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(Slashdot)   Among servers, Apple's Mac Mini is quietly gaining ground   (slashdot.org) divider line 125
    More: Interesting, Mac minis, Apple, high-performance computing, Intel Xeon, ARM architecture, IBM Powerpc, network engineer, SSD  
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4189 clicks; posted to Geek » on 04 Mar 2013 at 3:39 PM (2 years ago)   |  Favorite    |   share:  Share on Twitter share via Email Share on Facebook   more»



125 Comments   (+0 »)
   
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2013-03-04 02:00:22 PM  
A coworker bought one of these and a few months later decided he didn't want it (yeah, he's single with extra cash flow). He sold it to me for a fraction of the cost. It's been in my closet for about 2 years, now. It is quiet, fairly cool and utterly reliable. My one issue with it is that I cannot get a remote desktop server working on it (so I can remote to the desktop if need be). Otherwise, file and print sharing, ftp, ssh, apache, you name it- it does it. I could easily see why datacenters would want these.
 
2013-03-04 02:08:34 PM  
Do you just duct tape them to the rack?

The linux part of my brain does want one to play with though.
 
2013-03-04 02:10:57 PM  
Are these things any good for home theatre PCs? I was thinking of replacing my ghetto setup with a cable box and a mini-form PC, like a Mac Mini.
 
2013-03-04 02:21:16 PM  
I have to wonder if future editions of the RPi will eventually fill this niche as well.
 
2013-03-04 02:24:32 PM  

Nadie_AZ: A coworker bought one of these and a few months later decided he didn't want it (yeah, he's single with extra cash flow). He sold it to me for a fraction of the cost. It's been in my closet for about 2 years, now. It is quiet, fairly cool and utterly reliable. My one issue with it is that I cannot get a remote desktop server working on it (so I can remote to the desktop if need be). Otherwise, file and print sharing, ftp, ssh, apache, you name it- it does it. I could easily see why datacenters would want these.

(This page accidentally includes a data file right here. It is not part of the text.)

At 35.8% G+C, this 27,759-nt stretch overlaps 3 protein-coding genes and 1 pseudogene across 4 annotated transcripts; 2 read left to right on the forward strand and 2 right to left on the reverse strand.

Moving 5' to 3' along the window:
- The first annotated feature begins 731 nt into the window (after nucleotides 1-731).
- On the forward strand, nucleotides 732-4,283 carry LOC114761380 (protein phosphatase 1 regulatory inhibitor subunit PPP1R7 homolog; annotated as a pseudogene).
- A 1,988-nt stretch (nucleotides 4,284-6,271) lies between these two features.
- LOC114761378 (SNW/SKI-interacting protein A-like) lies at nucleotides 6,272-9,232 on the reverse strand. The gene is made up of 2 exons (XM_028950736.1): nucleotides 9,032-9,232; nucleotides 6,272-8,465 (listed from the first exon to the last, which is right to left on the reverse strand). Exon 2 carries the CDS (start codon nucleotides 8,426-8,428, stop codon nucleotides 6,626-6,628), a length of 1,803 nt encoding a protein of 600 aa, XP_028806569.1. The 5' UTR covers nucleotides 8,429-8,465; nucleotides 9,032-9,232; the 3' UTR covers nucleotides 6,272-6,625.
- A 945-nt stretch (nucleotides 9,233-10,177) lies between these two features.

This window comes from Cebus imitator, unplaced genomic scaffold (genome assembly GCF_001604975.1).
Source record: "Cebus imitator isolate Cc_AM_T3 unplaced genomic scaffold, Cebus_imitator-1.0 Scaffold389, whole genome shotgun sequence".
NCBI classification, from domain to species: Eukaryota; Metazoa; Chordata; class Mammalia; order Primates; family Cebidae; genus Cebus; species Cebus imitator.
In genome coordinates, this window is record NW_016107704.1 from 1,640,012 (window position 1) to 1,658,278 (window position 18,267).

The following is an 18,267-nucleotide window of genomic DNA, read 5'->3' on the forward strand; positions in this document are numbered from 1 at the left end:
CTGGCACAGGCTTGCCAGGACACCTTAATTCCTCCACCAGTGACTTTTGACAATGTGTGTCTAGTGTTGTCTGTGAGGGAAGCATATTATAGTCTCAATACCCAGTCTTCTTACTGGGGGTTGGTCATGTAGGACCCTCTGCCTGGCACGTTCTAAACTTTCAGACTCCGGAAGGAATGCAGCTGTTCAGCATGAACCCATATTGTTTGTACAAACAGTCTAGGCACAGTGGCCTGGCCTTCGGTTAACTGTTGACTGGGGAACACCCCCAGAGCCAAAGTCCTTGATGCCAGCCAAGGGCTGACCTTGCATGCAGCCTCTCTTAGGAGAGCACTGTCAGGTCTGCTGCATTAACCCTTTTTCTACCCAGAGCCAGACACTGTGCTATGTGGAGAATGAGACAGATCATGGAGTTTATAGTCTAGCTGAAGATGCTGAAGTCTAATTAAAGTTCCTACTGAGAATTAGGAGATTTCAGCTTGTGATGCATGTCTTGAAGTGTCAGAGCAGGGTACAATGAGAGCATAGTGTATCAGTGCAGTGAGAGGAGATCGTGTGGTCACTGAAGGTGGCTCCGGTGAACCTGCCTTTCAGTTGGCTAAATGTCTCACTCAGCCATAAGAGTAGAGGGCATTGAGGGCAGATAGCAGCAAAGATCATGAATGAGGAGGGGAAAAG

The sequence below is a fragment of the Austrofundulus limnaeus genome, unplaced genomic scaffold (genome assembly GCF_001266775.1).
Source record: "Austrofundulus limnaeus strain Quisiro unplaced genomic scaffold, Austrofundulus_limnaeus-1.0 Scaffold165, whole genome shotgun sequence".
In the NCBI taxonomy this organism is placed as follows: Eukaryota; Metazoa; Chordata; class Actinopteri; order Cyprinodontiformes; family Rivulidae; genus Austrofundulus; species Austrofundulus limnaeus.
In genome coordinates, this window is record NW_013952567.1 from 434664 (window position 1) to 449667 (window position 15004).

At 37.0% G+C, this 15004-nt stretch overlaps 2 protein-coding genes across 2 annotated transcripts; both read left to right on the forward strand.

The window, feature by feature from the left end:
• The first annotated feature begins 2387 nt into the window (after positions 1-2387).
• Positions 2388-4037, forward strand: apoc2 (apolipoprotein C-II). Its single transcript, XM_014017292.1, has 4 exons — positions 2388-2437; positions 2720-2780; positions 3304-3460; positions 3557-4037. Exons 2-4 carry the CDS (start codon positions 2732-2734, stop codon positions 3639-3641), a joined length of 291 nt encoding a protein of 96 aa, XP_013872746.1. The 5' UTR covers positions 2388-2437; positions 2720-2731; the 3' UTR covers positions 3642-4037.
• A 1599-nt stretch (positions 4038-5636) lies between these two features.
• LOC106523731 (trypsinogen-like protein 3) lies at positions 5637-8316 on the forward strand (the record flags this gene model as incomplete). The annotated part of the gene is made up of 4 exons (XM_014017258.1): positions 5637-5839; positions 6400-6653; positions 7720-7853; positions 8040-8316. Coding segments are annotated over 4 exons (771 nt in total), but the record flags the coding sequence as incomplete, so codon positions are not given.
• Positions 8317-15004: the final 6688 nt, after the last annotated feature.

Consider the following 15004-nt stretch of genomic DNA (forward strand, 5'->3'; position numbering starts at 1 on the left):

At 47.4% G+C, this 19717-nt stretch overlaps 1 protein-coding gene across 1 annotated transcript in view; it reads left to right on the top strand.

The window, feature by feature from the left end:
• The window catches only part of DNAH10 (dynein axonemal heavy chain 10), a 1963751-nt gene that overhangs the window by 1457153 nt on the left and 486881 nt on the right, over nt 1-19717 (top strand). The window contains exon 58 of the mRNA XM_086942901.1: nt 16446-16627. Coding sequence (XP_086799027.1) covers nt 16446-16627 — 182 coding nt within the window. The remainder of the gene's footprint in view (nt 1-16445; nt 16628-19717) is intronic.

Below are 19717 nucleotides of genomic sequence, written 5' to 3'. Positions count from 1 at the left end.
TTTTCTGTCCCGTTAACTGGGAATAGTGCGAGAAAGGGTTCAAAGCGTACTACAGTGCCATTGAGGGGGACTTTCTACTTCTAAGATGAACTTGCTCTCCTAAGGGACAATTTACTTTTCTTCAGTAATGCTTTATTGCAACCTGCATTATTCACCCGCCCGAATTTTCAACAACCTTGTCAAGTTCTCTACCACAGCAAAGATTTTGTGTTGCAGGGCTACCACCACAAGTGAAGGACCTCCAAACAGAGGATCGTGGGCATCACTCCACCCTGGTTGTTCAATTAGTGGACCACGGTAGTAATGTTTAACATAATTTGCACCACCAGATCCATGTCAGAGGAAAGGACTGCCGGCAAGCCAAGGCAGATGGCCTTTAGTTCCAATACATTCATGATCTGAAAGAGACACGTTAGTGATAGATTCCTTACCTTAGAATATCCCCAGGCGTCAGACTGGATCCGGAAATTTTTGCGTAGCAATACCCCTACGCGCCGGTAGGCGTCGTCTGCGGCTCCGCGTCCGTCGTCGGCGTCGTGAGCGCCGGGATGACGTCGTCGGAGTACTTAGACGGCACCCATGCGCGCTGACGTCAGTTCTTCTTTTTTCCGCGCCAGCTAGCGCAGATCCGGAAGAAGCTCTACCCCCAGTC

... if you're still running OSX on it, then just click the box for screen sharing:
cdn.appstorm.net
Any VNC client will connect to it.
 
2013-03-04 02:28:05 PM  

hardinparamedic: Are these things any good for home theatre PCs? I was thinking of replacing my ghetto setup with a cable box and a mini-form PC, like a Mac Mini.


Yeah. I've got one serving as a network media server, feeding a touch screen monitor in the kitchen, providing an 802.11g network bridged to my 802.11n network, and connected to my home theater via HDMI. Next step is to hook up a home automation system to it.
 
2013-03-04 02:30:39 PM  
Step 1: Offer colo mac mini service
Step 2: Customer mails mac mini to you
Step 3: Virtualize the osx instance
Step 4: Sell mac minis on Craigslist, Ebay, etc.
Step 5 Profit!

/ No guesswork even
 
2013-03-04 02:47:41 PM  
Wow...this is awesome! ...if it was 2005 and virtualization wasn't mainstream yet.
Why would any data center want 100 machines to oversee as opposed to 1 big, beefy VM host?
 
2013-03-04 02:55:22 PM  

Bonkthat_Again: Wow...this is awesome! ...if it was 2005 and virtualization wasn't mainstream yet.
Why would any data center want 100 machines to oversee as opposed to 1 big, beefy VM host?


Because that data center may have 100 customers who insist on their own iron, and they can charge a little more and simultaneously push maintenance and configuration responsibility back to the customer.
 
2013-03-04 03:05:42 PM  

Theaetetus: Bonkthat_Again: Wow...this is awesome! ...if it was 2005 and virtualization wasn't mainstream yet.
Why would any data center want 100 machines to oversee as opposed to 1 big, beefy VM host?

Because that data center may have 100 customers who insist on their own iron

plastic, and they can charge a little more and simultaneously push maintenance and configuration responsibility back to the customer.
FTFY
 
2013-03-04 03:09:28 PM  
Heh. Fair 'nuff.
 
2013-03-04 03:10:31 PM  

Bonkthat_Again: Wow...this is awesome! ...if it was 2005 and virtualization wasn't mainstream yet.
Why would any data center want 100 machines to oversee as opposed to 1 big, beefy VM host?


Because having just physical machines means that people can't come to you and say "You just need to deploy a VM, it's easy"  resulting in having countless VMs because it's now cheap and easy to add another farking server just to handle one stupid task.